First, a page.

While conducting its first Zoom meeting, the San Simeon Community Services District (CSD) says it accidentally posted the wrong login information. However, the SLO County District Attorney's Office found that it failed to hold an "open and public" meeting, violating the Brown Act.
- Photo Courtesy Of The San Simeon Community Services District Website
- ACCIDENTAL MISINFORMATION The SLO County District Attorney's Office slapped the San Simeon Community Services District with a Brown Act violation notice for failing to provide public access to its March 2020 special meeting.
On March 20, the district held a special meeting with one agenda item, "declaration of emergency and resolution of the San Simeon Community Services District to temporarily authorize increased authority of the general manager and temporary relief for nonpayment of water/sewer bills." The agenda listed a Zoom link and conference number as the location of that meeting.
According to a letter the District Attorney's Office sent to San Simeon on April 10, about 27 minutes into the 38-minute meeting, district board Vice Chair Gwen Kellas asked whether anyone else in the public had a comment. That was when the board realized there was only one public commenter and acknowledged it was a result of the Zoom link and conference number not working.
"Well, OK this is our first go-around, and all I can say is that we'll get better," Kellas said during the meeting.
Yet, the district continued with the meeting and unanimously voted to declare an emergency. In its letter, the District Attorney's Office deemed that the "error was not incidental"—the error being the Brown Act violation.
"The record of the meeting indicates at least some knew of the issue before the meeting started. Yet the staff failed to take steps to correct the error before the start. No effort was made to update the notice, post the correct information on the website, or even delay the special meeting," the letter stated.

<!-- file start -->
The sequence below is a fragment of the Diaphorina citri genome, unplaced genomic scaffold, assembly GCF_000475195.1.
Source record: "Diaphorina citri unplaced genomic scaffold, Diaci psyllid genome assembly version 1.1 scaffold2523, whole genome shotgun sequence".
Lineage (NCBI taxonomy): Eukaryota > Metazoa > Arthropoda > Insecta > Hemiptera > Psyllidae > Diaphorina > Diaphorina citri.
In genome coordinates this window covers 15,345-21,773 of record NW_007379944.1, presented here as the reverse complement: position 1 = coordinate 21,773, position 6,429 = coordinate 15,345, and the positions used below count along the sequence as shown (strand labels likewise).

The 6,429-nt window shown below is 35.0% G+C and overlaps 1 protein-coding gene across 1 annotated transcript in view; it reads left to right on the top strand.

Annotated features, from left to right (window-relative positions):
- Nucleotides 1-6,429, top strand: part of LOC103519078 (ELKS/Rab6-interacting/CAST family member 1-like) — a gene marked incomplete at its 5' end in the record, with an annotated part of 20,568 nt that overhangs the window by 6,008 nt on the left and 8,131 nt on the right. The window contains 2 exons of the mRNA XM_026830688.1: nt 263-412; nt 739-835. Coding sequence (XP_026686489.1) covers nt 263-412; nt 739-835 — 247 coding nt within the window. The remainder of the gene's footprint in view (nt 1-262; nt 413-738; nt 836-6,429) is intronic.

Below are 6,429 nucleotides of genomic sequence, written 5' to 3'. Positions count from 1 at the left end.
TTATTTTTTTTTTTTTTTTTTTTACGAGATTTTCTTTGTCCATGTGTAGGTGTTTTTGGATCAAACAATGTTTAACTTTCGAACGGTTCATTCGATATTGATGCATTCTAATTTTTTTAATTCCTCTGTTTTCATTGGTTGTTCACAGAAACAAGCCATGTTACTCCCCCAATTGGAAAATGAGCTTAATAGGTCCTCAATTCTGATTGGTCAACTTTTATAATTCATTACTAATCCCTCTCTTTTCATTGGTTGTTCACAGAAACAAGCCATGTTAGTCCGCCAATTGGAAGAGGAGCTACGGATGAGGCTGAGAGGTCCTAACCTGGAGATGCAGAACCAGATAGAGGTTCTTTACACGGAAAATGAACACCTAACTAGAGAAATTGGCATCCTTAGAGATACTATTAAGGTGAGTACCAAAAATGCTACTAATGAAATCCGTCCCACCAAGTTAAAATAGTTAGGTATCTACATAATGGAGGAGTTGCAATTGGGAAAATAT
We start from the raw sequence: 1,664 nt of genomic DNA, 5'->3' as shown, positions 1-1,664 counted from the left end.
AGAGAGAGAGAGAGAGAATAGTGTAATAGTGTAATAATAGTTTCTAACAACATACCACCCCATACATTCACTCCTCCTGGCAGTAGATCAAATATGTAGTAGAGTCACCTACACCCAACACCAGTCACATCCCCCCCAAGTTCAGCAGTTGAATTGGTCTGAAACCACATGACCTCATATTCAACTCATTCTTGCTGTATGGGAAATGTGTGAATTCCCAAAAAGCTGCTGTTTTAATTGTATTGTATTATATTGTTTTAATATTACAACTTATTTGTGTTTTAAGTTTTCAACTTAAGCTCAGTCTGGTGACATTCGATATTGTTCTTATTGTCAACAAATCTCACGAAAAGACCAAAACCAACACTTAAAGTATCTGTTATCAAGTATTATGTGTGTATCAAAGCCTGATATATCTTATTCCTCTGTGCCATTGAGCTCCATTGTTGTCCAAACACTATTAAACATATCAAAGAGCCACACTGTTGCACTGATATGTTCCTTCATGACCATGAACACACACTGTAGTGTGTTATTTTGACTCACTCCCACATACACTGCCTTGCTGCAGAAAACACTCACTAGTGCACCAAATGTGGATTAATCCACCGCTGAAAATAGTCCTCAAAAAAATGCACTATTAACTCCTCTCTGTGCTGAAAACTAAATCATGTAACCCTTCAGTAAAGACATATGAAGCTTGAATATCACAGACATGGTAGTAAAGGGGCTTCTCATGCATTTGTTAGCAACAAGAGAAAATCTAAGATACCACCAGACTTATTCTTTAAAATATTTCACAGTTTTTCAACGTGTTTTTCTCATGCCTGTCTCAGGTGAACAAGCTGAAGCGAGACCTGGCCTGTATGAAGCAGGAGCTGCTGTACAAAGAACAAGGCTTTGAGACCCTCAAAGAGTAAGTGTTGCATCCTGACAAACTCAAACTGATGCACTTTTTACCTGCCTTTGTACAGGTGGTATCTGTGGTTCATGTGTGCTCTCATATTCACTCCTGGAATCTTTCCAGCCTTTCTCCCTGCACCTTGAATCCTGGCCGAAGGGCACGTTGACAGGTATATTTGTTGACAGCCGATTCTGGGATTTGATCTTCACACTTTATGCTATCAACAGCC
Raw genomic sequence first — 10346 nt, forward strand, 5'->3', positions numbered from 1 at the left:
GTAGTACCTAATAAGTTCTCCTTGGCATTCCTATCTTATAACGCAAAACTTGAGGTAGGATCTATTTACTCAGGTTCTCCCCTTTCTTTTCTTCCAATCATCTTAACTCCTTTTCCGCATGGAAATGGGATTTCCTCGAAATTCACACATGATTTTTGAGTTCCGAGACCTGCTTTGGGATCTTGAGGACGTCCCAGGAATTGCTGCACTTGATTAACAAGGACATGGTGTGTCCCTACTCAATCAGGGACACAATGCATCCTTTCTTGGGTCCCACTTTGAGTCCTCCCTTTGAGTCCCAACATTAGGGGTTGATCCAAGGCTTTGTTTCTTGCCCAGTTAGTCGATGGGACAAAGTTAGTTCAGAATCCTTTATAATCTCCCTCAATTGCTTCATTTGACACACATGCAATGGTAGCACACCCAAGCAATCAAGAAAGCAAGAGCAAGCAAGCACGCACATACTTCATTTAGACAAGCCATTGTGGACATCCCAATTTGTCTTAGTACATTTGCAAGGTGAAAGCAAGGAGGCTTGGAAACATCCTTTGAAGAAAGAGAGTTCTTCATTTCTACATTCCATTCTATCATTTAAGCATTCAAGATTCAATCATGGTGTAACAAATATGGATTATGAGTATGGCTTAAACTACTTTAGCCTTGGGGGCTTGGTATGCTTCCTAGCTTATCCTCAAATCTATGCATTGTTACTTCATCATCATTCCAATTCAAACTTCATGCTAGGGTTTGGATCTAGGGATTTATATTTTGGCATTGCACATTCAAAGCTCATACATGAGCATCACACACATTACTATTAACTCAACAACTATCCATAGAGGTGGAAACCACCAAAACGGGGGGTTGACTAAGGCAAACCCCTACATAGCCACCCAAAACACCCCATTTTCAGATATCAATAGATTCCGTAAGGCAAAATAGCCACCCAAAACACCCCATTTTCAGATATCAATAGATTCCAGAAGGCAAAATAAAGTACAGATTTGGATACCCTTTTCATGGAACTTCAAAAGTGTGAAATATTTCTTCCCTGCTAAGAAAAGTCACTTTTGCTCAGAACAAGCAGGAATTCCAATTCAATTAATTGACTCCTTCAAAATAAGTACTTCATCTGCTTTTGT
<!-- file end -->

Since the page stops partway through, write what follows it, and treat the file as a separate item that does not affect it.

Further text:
Kellas told New Times that "the normal people that are normally at the meeting physically were the people that were on the call."
Being the first Zoom meeting the district conducted, Kellas said she wasn't aware that members of the public had an issue with accessibility to the meeting until after she asked for more public comment. She said San Simeon is a small enough community that if someone was having trouble with participating in the meeting they could have walked over to the district office or called and asked for help.
After the meeting, the district held six days of Zoom training that was open to the public.
Kellas said the district did not receive any correspondence from the SLO County District Attorney's Office other than the notice of Brown Act violation and didn't feel the assessment was fair.
Assistant District Attorney Eric Dobroth told New Times there is no legal requirement that the District Attorney's Office contact a community services district in advance of sending a demand to "cure and correct" under these circumstances.
"The district's March 2020 meeting was recorded and available for public viewing after the meeting was concluded. There was sufficient information presented in the recorded meeting to determine a violation occurred," he said.
Additionally, Dobroth said the District Attorney's Office did not send the demand for cure until April 10, "providing the district sufficient time to self-cure the violation."
Due to the Brown Act violation, the original emergency declaration didn't count and the district was forced to vote on it again at a later meeting, the district must provide the District Attorney's Office with agenda packets for the rest of the calendar year, and board members must have Brown Act training.